The Bronx has The Worst Restaurant Health Ratings in New York City

Here’s another thing we can add to the list of things that ails our borough: Restaurant Health ratings.

According to an analysis done by Renthop, The Bronx has highest rates of restaurants that only received a B or C rating.

Our borough is also the only borough that is below the NYC average with 9.1% of our restaurants having received lower than an A rating with over 200 getting a B or C.

Highbridge placed the worst neighborhood in The Bronx with 24.3% of restaurants receiving B/C grades followed by Kingsbridge Heights with 22.6% of restaurants receiving such grades.

Meanwhile, Co-op City had the best ratings with only 3% of its restaurants having received below an A rating followed by the Soundview/Bruckner corridor at 3.6%.

Check out the interactive map below to see how your neighborhood did.

So what else did Renthop dig up?

According to their report:

  • In Manhattan, 9,188, or 92.9% of the food establishments were given the top grade. StuyTown comes out on top, with all 10 food establishments graded A. Washington Heights North lands the bottom, with 15.7%, or 19 restaurants out of 121, graded B or C.
  • In Brooklyn, West Brighton tops all other neighborhoods to be the best place in terms of restaurant health, with 17 Grade A food establishments. Rugby-Remsen Village is the least healthy neighborhood, with 15.8% or 12 of its restaurants graded below A.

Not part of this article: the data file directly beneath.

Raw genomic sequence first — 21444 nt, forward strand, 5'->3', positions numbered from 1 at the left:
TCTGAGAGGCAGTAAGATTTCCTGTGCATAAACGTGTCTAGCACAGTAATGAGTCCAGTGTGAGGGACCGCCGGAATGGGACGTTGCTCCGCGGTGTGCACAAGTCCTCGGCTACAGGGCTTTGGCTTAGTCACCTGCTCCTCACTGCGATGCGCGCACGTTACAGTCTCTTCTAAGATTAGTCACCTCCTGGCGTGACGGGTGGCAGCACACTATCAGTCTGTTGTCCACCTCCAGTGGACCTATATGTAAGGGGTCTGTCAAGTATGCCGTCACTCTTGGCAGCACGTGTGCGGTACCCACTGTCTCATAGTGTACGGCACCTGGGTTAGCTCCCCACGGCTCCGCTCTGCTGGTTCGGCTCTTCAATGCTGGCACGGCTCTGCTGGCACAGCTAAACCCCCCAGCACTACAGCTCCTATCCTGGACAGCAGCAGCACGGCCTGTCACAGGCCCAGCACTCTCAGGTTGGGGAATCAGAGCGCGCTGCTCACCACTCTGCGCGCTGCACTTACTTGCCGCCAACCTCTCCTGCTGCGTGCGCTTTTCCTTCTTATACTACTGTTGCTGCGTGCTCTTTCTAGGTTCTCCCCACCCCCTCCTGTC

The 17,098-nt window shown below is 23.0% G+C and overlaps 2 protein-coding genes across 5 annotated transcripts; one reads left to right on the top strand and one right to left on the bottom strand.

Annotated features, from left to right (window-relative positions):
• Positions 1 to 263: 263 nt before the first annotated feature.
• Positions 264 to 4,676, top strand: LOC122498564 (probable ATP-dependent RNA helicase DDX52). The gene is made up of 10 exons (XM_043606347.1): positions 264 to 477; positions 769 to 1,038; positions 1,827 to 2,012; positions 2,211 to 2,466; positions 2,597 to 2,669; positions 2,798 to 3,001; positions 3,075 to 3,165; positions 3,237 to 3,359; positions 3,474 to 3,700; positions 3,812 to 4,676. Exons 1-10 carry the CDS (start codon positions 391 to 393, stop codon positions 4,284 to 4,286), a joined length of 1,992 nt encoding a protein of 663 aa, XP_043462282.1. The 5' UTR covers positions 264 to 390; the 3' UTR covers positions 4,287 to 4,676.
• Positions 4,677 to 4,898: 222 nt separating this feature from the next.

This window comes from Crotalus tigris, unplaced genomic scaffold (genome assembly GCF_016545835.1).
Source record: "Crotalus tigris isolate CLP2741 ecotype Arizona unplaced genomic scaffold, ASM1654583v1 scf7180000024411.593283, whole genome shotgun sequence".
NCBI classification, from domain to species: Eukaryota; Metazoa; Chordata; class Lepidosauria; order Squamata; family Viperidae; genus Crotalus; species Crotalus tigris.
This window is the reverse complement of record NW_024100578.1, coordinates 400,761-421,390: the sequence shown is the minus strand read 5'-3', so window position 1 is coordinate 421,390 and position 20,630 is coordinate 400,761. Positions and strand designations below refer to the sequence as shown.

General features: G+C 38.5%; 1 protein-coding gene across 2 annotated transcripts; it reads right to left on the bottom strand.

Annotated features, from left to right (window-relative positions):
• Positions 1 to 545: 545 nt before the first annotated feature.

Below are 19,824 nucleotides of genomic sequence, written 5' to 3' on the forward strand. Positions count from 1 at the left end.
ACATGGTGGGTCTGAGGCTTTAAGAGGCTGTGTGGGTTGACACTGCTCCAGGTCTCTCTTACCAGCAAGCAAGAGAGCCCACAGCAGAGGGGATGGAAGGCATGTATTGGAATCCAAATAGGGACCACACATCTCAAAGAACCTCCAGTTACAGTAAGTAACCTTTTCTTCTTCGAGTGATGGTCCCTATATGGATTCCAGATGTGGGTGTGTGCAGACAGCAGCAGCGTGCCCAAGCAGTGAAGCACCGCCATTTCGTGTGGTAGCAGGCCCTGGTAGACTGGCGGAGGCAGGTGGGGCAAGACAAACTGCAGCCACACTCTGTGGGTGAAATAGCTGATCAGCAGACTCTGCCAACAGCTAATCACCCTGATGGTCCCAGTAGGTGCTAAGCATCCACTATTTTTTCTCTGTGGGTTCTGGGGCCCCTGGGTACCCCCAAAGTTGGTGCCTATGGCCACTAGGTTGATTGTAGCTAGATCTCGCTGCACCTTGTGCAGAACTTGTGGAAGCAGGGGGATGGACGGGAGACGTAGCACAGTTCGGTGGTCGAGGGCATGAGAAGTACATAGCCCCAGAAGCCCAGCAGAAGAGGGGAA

• Restaurant health in the Bronx, unfortunately, falls below the city average (92.7%). Of the 2,059 food establishments in the Bronx, only around 90% of them are Grade A restaurants. Among all neighborhoods, Highbridge has the highest percentage (24.3%) of Grade B/C restaurants. Fordham South is not doing so well, either. Of the 56 restaurants operating there, 17.9%, or 10 of them, are below Grade A.
  • The number of restaurants failing their cycle inspections went up in the past couple of years. In 2018, 894 food establishments were closed by the Health Department, compared to 500 in 2017. As of September 5th, 654 restaurants have been closed due to violations found during cycle inspections.
  • What’s more alarming, though, is that the number of restaurant Health Code violations related to mice and roaches has gone up in recent years. Queens saw the biggest jump, with in total 3,138 violations in 2018, 70.5% higher than in 2017.

Needless to say, after that last bullet point: GROSS.

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